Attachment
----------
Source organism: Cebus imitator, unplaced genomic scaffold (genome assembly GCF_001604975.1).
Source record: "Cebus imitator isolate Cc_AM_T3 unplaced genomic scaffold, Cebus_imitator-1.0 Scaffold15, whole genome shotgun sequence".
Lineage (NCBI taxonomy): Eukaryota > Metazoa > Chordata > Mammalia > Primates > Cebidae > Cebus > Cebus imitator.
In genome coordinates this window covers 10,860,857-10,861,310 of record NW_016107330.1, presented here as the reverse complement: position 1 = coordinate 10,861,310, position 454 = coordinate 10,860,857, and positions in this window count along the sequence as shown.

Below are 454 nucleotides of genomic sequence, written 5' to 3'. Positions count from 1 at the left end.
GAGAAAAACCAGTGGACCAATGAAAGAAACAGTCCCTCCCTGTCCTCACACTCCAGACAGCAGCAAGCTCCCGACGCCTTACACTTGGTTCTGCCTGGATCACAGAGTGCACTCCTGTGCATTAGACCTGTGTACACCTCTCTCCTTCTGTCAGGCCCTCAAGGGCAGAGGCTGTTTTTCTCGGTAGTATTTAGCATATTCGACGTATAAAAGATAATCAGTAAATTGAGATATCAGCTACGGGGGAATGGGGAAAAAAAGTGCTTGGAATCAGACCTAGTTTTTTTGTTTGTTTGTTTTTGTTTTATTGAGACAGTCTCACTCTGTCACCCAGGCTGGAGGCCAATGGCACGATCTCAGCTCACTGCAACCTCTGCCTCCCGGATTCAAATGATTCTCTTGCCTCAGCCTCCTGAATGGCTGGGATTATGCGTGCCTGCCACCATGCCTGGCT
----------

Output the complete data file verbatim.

Source organism: Cebus imitator, unplaced genomic scaffold (genome assembly GCF_001604975.1).
Source record: "Cebus imitator isolate Cc_AM_T3 unplaced genomic scaffold, Cebus_imitator-1.0 Scaffold15, whole genome shotgun sequence".
Lineage (NCBI taxonomy): Eukaryota > Metazoa > Chordata > Mammalia > Primates > Cebidae > Cebus > Cebus imitator.
In genome coordinates this window covers 10,860,857-10,861,310 of record NW_016107330.1, presented here as the reverse complement: position 1 = coordinate 10,861,310, position 454 = coordinate 10,860,857, and positions in this window count along the sequence as shown.

Below are 454 nucleotides of genomic sequence, written 5' to 3'. Positions count from 1 at the left end.
GAGAAAAACCAGTGGACCAATGAAAGAAACAGTCCCTCCCTGTCCTCACACTCCAGACAGCAGCAAGCTCCCGACGCCTTACACTTGGTTCTGCCTGGATCACAGAGTGCACTCCTGTGCATTAGACCTGTGTACACCTCTCTCCTTCTGTCAGGCCCTCAAGGGCAGAGGCTGTTTTTCTCGGTAGTATTTAGCATATTCGACGTATAAAAGATAATCAGTAAATTGAGATATCAGCTACGGGGGAATGGGGAAAAAAAGTGCTTGGAATCAGACCTAGTTTTTTTGTTTGTTTGTTTTTGTTTTATTGAGACAGTCTCACTCTGTCACCCAGGCTGGAGGCCAATGGCACGATCTCAGCTCACTGCAACCTCTGCCTCCCGGATTCAAATGATTCTCTTGCCTCAGCCTCCTGAATGGCTGGGATTATGCGTGCCTGCCACCATGCCTGGCT